CfP: “CLAVIER 2023. Framing nature: discourses past and present of nature and the environment.A sustainability perspective”, University of Milan, 23-24 November 2023


Framing nature: discourses past and present of nature and the environment

A sustainability perspective
23-24 November 2023

Università degli Studi di Milano, Department of Languages, literatures, cultures and mediations

Piazza Indro Montanelli 1

Sesto San Giovanni, Metropolitan City of Milan, Italy

Among the problems troubling the 21st century, particularly salient are those concerning the environment. In what is commonly referred to as the Age of the Anthropocene, the relationship between human beings and the natural world is at the heart not only of extensively debated problems such as climate change and the depletion of natural resources, (micro-)plastic pollution and the consequences of nuclear disasters, but also of issues such as the management of the global economy and the likelihood of the emergence of novel diseases, of which Covid-19 is only the latest. The very concept of environmental sustainability – quite possibly one of the defining concepts of 21st century policy thinking – revolves around this relationship, and it is on the way
we understand it that our approaches to addressing environmental issues depend.
This understanding is shaped by a broad array of beliefs, assumptions and convictions which vary, evolve, stratify and cross-fertilize across times and cultures, all of which come to bear – at least potentially – on contemporary environmental discourse. Indeed, the plethora of issues which fall within such discourse make for a complex scenario riddled with tensions, many of which originate from the different ways in which environmental problems are “framed,” i.e. how specific aspects of such problems are selected and given salience in discourse so as “to promote a particular problem definition, causal interpretation, moral evaluation, and/or treatment recommendation for the item described” (Entman 1993: 52). The multiple framings that can be
identified differ in terms of values, priorities, perspectives and predictions – and therefore, following Entman, the remedies they suggest and the recommendations they put forth to avoid what is increasingly recognised as impending disaster.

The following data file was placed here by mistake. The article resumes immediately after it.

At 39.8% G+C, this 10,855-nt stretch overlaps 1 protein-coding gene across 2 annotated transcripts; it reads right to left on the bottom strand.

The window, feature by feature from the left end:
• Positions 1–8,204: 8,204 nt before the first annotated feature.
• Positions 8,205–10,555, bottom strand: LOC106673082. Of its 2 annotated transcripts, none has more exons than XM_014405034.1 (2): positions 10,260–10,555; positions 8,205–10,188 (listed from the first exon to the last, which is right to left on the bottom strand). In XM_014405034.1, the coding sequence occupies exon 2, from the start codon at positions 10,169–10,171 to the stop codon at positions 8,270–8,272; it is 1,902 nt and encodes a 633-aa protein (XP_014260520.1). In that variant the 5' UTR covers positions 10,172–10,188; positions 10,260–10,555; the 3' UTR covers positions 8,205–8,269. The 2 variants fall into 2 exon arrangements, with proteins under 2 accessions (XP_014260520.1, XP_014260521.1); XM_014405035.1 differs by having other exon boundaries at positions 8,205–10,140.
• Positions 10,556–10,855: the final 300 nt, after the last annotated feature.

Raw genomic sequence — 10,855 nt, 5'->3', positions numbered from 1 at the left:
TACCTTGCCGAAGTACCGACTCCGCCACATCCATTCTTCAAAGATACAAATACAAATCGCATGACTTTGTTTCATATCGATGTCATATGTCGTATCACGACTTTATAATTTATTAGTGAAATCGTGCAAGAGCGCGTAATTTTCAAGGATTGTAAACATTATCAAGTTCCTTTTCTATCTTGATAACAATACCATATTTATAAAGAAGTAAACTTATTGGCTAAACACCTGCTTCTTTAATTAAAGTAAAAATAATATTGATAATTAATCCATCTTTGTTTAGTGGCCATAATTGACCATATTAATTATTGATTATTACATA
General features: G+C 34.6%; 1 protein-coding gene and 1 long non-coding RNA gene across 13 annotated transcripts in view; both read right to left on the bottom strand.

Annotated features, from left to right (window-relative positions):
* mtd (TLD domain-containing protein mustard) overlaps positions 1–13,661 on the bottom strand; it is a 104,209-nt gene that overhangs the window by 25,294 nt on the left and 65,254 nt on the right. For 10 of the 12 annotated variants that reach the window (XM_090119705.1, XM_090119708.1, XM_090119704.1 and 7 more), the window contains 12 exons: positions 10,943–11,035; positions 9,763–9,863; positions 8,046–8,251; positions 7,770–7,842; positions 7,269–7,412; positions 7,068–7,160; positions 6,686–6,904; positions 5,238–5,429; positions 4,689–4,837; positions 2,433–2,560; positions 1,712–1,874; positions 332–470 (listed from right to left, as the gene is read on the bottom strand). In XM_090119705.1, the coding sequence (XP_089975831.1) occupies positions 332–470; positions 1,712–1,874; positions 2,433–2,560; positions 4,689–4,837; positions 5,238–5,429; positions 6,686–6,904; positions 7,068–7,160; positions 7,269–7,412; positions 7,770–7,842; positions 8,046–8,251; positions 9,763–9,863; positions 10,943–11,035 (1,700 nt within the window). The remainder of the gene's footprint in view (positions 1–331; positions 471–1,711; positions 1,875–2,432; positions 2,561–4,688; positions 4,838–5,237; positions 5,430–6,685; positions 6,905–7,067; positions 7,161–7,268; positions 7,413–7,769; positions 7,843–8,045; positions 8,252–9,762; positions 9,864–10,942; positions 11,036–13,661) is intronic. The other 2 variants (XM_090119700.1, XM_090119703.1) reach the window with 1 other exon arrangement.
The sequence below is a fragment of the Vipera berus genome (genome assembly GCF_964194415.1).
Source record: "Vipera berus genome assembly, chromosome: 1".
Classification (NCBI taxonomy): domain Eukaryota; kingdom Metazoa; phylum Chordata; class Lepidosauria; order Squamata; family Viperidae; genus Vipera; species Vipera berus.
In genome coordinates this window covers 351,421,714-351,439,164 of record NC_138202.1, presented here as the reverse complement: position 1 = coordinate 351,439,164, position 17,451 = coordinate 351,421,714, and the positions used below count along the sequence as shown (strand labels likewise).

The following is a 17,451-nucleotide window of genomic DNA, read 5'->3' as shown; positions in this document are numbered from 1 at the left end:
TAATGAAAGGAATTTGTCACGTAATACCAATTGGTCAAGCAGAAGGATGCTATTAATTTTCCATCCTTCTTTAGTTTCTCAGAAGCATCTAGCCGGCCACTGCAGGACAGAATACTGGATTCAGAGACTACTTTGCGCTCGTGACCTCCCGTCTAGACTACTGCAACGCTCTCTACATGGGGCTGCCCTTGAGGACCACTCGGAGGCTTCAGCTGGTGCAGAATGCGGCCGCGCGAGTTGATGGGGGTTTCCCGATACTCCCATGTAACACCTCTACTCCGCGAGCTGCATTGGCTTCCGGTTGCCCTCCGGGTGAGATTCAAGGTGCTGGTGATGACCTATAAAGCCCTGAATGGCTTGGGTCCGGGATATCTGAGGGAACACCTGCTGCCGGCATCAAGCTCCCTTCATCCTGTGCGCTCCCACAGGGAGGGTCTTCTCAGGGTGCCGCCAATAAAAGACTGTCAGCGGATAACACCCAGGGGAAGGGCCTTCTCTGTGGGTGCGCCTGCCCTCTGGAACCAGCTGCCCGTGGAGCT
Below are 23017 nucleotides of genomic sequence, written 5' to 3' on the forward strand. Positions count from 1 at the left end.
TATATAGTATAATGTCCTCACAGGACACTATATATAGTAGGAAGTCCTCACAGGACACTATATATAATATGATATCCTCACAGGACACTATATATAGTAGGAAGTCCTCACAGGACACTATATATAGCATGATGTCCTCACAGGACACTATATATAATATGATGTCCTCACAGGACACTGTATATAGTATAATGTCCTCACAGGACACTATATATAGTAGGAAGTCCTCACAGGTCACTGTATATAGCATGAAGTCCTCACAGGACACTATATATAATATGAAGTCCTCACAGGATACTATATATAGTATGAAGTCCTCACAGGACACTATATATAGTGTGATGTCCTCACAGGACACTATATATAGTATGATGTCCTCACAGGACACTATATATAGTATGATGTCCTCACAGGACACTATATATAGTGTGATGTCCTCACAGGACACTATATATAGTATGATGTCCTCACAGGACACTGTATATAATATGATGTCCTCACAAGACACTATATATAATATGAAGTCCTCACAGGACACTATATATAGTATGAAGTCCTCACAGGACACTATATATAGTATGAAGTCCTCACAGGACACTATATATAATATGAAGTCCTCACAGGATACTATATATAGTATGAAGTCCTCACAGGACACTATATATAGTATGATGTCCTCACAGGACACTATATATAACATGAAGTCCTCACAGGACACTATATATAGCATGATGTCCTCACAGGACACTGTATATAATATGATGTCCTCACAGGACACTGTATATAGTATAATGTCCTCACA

Identifying and analysing the frames deployed in environmental discourse, as well as their historical, cultural and philosophical roots, is therefore crucial not only to understand underlying assumptions about the relationship between human beings and the environment, but also to explore the way in which the need for behavioural change (or lack thereof) both on a collective and an individual level can be convincingly argued. Moreover, since framing is a decisive step in the construction of arguments which affect the outcome of a debate (van Eemeren and Houtlosser 1999), it is all the more essential to analyse its role in a form of discourse which is inevitably mobilised in the service of action (or inaction).
This call for papers invites contributions on the above-mentioned topics. We are seeking research papers, case studies, and theoretical contributions that address the framings and understandings of nature and the environment across time, space, media and discourses.
Potential topics for submission may include, but are not limited to:
 Framing (of) nature across time and space
 Cultural differences in framing environmental problems
 The role of media in shaping environmental discourse
 Framing climate change
 The politics of framing
 The framing of sustainability
 Framing environmental activism
 The ethics of framing with respect to nature and the environment
 The role of science and ideology in environmental discourse
 The future of environmental discourse

We welcome submissions (max 300 words plus five references) from scholars and researchers
in the fields of linguistics, translation, and interpreting, discourse analysis, argumentation
theory, rhetoric and related disciplines, as well as from other associated fields. Interdisciplinary